Caesars Entertainment Inc. paid tens of millions of dollars to hackers who broke into the company’s systems in recent weeks and threatened to release the company’s data, according to two people familiar with the matter.
(Bloomberg) — Caesars Entertainment Inc. paid tens of millions of dollars to hackers who broke into the company’s systems in recent weeks and threatened to release the company’s data, according to two people familiar with the matter.
The disclosure of the alleged Caesars breach comes as another Las Vegas entertainment giant, MGM Resorts International, announced that it was hacked earlier this week.
Read More: Useless Slots, Cash Bars Annoy Casino Goers After MGM Hack
Caesars didn’t respond to requests for comment. On Thursday, after Bloomberg News reported that Caesars had been hit by a cyberattack, the company disclosed the hack in a regulatory filing. The company’s shares were relatively unchanged Thursday at 9:49 a.m. in New York after dropping 2.7% Wednesday to $52.35.
The group behind the attack is known as Scattered Spider or UNC 3944, according to the people. Its members are skilled at social engineering in order to gain access to large corporate networks, according to cybersecurity experts. In the case of Caesars, the hackers first breached an outside IT vendor before gaining access to the company’s network, according to the people.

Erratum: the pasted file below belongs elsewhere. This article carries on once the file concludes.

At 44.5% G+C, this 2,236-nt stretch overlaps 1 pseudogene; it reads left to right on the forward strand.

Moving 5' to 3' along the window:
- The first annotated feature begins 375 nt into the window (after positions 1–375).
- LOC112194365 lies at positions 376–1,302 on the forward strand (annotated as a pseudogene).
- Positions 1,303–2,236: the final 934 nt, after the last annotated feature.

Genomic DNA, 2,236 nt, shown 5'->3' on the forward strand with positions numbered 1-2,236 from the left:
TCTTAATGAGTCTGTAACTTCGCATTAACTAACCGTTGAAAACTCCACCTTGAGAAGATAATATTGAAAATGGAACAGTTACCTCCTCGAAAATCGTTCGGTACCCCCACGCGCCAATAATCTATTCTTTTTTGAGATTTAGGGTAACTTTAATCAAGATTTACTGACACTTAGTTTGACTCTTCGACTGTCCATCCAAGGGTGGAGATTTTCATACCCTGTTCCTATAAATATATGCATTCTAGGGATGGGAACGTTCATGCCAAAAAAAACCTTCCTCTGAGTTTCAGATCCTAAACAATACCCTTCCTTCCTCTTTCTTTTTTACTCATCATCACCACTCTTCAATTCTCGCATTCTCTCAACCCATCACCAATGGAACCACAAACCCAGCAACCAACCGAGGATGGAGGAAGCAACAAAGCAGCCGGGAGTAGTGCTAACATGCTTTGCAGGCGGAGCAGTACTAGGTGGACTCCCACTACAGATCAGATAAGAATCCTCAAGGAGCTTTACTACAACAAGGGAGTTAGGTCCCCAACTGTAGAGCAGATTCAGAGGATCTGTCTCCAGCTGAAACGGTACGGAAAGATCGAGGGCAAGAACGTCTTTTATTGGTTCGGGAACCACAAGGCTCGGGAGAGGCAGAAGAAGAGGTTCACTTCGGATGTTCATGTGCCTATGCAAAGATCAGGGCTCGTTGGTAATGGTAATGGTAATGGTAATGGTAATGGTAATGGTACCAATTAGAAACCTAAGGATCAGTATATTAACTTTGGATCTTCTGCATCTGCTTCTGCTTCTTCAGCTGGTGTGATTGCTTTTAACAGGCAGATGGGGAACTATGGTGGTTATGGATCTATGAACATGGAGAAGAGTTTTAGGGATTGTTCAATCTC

Read More: MGM, Caesars Hacked by ‘Scattered Spider’ in Span of Weeks
The hackers began targeting Caesars as early as Aug. 27, according to one of the people.
Members of the hacking group are believed to be young adults, some as young as 19 years old, residing in the US and the UK, according to a person who has investigated multiple hacks by the group.
The attackers stole data including driver’s license and social security numbers from Caesars loyalty members, the company said in the filing Thursday.
Hacking gangs typically ask to be paid in cryptocurrency if they demand a ransom. Some attacks deploy ransomware that locks up computer files, and the hackers then provide a decryption key if the victim pays. More recently, however, hacking gangs have stolen data from companies and then demanded payment, threatening to publish the information unless they are paid.
“We have taken steps to ensure that the stolen data is deleted by the unauthorized actor, although we cannot guarantee this result,“ Caesars said in the filing.
(Updates with information from Caesars regulatory filing in third, seventh and ninth paragraphs)
More stories like this are available on bloomberg.com
©2023 Bloomberg L.P.